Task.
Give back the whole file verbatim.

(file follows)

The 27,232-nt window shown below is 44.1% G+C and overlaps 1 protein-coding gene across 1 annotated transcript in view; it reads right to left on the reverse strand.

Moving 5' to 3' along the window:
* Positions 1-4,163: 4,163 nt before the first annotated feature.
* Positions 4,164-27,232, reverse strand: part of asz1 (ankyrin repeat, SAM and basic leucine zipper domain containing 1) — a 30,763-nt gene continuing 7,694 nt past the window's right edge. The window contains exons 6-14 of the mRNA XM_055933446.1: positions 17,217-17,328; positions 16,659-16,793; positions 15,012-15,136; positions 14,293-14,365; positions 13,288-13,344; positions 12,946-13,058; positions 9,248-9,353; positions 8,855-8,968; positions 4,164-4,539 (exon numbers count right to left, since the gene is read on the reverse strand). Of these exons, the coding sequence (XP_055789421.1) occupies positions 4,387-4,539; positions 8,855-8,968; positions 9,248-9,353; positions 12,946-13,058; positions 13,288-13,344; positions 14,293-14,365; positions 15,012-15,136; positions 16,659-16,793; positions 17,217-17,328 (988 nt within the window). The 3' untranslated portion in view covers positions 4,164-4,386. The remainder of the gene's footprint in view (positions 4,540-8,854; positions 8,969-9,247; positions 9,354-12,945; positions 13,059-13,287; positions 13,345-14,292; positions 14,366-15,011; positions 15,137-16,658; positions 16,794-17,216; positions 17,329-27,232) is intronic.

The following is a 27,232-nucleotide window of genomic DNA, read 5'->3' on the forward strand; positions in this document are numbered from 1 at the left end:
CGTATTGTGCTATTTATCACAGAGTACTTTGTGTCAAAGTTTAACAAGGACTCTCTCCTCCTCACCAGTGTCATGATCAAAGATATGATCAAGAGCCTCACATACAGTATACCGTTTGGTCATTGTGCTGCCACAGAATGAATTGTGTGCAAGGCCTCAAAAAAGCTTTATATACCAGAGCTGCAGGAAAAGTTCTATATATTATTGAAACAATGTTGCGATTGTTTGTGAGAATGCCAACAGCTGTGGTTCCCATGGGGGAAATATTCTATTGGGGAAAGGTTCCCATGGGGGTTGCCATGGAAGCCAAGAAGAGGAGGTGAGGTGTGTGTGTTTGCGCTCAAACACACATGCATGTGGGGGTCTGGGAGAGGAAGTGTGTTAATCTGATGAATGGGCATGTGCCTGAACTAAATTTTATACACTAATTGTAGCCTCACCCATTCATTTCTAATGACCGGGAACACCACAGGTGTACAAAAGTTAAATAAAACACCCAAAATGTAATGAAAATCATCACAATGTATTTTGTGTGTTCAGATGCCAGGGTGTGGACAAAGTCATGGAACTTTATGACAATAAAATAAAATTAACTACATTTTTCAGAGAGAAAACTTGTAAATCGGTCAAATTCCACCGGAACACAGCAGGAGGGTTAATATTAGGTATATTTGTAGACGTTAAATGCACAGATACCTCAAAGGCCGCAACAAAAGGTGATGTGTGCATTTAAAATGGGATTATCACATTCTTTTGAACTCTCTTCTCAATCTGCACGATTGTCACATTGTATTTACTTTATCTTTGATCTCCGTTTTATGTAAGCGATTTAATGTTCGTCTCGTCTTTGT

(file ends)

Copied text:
The 27,232-nt window shown below is 44.1% G+C and overlaps 1 protein-coding gene across 1 annotated transcript in view; it reads right to left on the reverse strand.

Moving 5' to 3' along the window:
* Positions 1-4,163: 4,163 nt before the first annotated feature.
* Positions 4,164-27,232, reverse strand: part of asz1 (ankyrin repeat, SAM and basic leucine zipper domain containing 1) — a 30,763-nt gene continuing 7,694 nt past the window's right edge. The window contains exons 6-14 of the mRNA XM_055933446.1: positions 17,217-17,328; positions 16,659-16,793; positions 15,012-15,136; positions 14,293-14,365; positions 13,288-13,344; positions 12,946-13,058; positions 9,248-9,353; positions 8,855-8,968; positions 4,164-4,539 (exon numbers count right to left, since the gene is read on the reverse strand). Of these exons, the coding sequence (XP_055789421.1) occupies positions 4,387-4,539; positions 8,855-8,968; positions 9,248-9,353; positions 12,946-13,058; positions 13,288-13,344; positions 14,293-14,365; positions 15,012-15,136; positions 16,659-16,793; positions 17,217-17,328 (988 nt within the window). The 3' untranslated portion in view covers positions 4,164-4,386. The remainder of the gene's footprint in view (positions 4,540-8,854; positions 8,969-9,247; positions 9,354-12,945; positions 13,059-13,287; positions 13,345-14,292; positions 14,366-15,011; positions 15,137-16,658; positions 16,794-17,216; positions 17,329-27,232) is intronic.

The following is a 27,232-nucleotide window of genomic DNA, read 5'->3' on the forward strand; positions in this document are numbered from 1 at the left end:
CGTATTGTGCTATTTATCACAGAGTACTTTGTGTCAAAGTTTAACAAGGACTCTCTCCTCCTCACCAGTGTCATGATCAAAGATATGATCAAGAGCCTCACATACAGTATACCGTTTGGTCATTGTGCTGCCACAGAATGAATTGTGTGCAAGGCCTCAAAAAAGCTTTATATACCAGAGCTGCAGGAAAAGTTCTATATATTATTGAAACAATGTTGCGATTGTTTGTGAGAATGCCAACAGCTGTGGTTCCCATGGGGGAAATATTCTATTGGGGAAAGGTTCCCATGGGGGTTGCCATGGAAGCCAAGAAGAGGAGGTGAGGTGTGTGTGTTTGCGCTCAAACACACATGCATGTGGGGGTCTGGGAGAGGAAGTGTGTTAATCTGATGAATGGGCATGTGCCTGAACTAAATTTTATACACTAATTGTAGCCTCACCCATTCATTTCTAATGACCGGGAACACCACAGGTGTACAAAAGTTAAATAAAACACCCAAAATGTAATGAAAATCATCACAATGTATTTTGTGTGTTCAGATGCCAGGGTGTGGACAAAGTCATGGAACTTTATGACAATAAAATAAAATTAACTACATTTTTCAGAGAGAAAACTTGTAAATCGGTCAAATTCCACCGGAACACAGCAGGAGGGTTAATATTAGGTATATTTGTAGACGTTAAATGCACAGATACCTCAAAGGCCGCAACAAAAGGTGATGTGTGCATTTAAAATGGGATTATCACATTCTTTTGAACTCTCTTCTCAATCTGCACGATTGTCACATTGTATTTACTTTATCTTTGATCTCCGTTTTATGTAAGCGATTTAATGTTCGTCTCGTCTTTGT